As expected, FDA advisors have voiced strong support for the approval of Merck & Co's bloodthinner vorapaxar.

The Agency's Cardiovascular and Renal Drugs Advisory Committee has voted 10-1 that the drug should be allowed onto the US market as an adjunctive treatment for cutting atherothrombotic events in patients with a history of heart attack.

The decision indicates that Merck has been able to show that the benefits of treatment with its drug outweigh any bleeding risks. 

The drugmaker was forced to narrow the target patient population for vorapaxar after trials uncovered an excessive bleeding risk in patients who had suffered a stroke, but it seems that the panel is satisfied that it is safe and effective in the remainder of post-heart attack patients.

Vorapaxar, which is likely to be sold under the trade name Zontivity, is a first-in-class protease-activated receptor-1 (PAR-1) antagonist designed to inhibit the formation of blood clots which the firm acquired through its purchase of Schering-Plough back in 2009.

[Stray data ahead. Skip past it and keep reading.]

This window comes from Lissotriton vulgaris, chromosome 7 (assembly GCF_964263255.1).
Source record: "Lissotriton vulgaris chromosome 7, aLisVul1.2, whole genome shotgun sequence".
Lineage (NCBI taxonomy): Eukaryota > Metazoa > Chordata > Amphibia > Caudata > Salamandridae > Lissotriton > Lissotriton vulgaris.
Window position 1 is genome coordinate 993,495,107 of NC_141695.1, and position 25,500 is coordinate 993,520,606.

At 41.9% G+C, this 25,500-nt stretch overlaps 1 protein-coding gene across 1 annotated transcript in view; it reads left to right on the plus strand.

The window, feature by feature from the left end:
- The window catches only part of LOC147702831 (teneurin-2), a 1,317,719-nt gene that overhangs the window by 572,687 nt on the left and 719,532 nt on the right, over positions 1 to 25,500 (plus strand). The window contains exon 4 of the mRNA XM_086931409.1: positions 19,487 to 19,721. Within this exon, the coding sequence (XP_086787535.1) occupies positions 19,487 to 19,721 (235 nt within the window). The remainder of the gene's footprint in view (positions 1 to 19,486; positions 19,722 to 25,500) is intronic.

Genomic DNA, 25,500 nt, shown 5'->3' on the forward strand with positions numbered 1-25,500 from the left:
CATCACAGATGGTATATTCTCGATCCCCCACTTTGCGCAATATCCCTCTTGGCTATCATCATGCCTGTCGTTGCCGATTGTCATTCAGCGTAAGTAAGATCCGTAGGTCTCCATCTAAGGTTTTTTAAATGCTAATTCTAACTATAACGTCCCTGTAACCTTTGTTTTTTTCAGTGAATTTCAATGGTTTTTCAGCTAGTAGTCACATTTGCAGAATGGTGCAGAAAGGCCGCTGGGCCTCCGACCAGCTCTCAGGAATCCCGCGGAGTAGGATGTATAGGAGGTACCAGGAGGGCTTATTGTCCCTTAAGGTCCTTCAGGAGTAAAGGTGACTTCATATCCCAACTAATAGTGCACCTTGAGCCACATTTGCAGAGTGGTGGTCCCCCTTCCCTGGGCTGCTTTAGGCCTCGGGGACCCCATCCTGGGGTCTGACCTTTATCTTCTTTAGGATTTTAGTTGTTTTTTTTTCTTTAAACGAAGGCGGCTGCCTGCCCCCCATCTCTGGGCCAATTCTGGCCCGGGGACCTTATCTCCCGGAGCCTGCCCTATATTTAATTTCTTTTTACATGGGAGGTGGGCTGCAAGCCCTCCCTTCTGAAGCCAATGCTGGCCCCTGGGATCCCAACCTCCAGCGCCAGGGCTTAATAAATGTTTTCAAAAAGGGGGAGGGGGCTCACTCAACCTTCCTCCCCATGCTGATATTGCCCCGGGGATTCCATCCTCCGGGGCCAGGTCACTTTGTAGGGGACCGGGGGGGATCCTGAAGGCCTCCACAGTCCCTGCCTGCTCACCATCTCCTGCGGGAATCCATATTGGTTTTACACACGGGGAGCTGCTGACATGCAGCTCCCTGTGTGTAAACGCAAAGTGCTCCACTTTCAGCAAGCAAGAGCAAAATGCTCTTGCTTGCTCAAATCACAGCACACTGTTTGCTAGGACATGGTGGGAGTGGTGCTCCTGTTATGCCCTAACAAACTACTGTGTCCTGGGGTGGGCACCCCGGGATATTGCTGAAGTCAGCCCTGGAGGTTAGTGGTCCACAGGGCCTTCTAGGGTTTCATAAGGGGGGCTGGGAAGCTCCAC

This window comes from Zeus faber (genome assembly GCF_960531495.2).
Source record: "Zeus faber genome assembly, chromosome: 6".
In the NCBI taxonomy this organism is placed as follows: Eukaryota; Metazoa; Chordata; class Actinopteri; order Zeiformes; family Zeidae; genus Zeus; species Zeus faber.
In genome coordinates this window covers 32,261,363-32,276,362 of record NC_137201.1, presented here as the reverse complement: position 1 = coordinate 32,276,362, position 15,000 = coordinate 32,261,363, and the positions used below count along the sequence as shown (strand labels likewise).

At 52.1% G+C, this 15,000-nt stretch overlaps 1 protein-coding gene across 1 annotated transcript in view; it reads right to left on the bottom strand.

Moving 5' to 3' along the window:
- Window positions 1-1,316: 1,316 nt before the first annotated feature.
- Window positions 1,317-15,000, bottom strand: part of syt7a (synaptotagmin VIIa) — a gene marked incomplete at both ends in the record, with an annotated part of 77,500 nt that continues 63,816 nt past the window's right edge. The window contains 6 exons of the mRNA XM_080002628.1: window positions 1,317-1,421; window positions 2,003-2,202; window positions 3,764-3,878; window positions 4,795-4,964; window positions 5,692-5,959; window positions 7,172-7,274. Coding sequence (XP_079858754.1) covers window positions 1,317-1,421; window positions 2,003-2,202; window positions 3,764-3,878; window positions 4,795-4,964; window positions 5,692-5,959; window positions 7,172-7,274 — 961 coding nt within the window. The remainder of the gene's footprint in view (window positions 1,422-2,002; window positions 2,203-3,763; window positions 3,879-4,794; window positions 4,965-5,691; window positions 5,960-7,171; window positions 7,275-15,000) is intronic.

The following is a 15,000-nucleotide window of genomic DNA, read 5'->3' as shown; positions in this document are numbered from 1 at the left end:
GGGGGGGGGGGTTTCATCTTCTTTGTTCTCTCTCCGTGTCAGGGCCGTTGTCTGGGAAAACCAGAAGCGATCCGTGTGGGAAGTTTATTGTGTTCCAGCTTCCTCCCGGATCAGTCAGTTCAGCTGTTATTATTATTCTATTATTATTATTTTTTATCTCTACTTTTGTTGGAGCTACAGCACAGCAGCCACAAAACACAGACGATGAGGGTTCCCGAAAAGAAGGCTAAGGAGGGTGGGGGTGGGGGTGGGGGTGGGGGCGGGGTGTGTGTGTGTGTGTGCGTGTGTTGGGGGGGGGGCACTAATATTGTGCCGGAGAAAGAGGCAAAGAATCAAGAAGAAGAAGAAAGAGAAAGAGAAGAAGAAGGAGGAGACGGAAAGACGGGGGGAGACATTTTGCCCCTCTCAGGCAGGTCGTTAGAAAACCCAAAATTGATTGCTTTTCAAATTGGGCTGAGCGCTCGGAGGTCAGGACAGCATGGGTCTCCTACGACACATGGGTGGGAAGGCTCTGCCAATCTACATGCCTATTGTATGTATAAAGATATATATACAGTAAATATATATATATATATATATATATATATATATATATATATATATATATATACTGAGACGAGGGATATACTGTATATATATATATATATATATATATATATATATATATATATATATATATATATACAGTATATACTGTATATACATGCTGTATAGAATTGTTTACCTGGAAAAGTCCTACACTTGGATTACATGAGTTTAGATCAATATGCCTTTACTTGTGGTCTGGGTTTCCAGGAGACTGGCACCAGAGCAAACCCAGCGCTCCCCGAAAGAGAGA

Merck said it is pleased with the Committee's decision, which does not necessarily confirm an imminent FDA approval but does make it more likely.

“There are approximately 7.6 million Americans who have survived a heart attack. Each year, about 190,000 of them have a recurrent heart attack, so there remains a need for additional treatment options,” noted Daniel Bloomfield, vice president, Cardiovascular Diseases, Merck Research Laboratories. 

Merck will no doubt be hoping to get a nice slice of the atherothrombotic disease market, the value of which is forecast to hit a whopping $47 billion by 2022, according to a recent report by Decision Resources.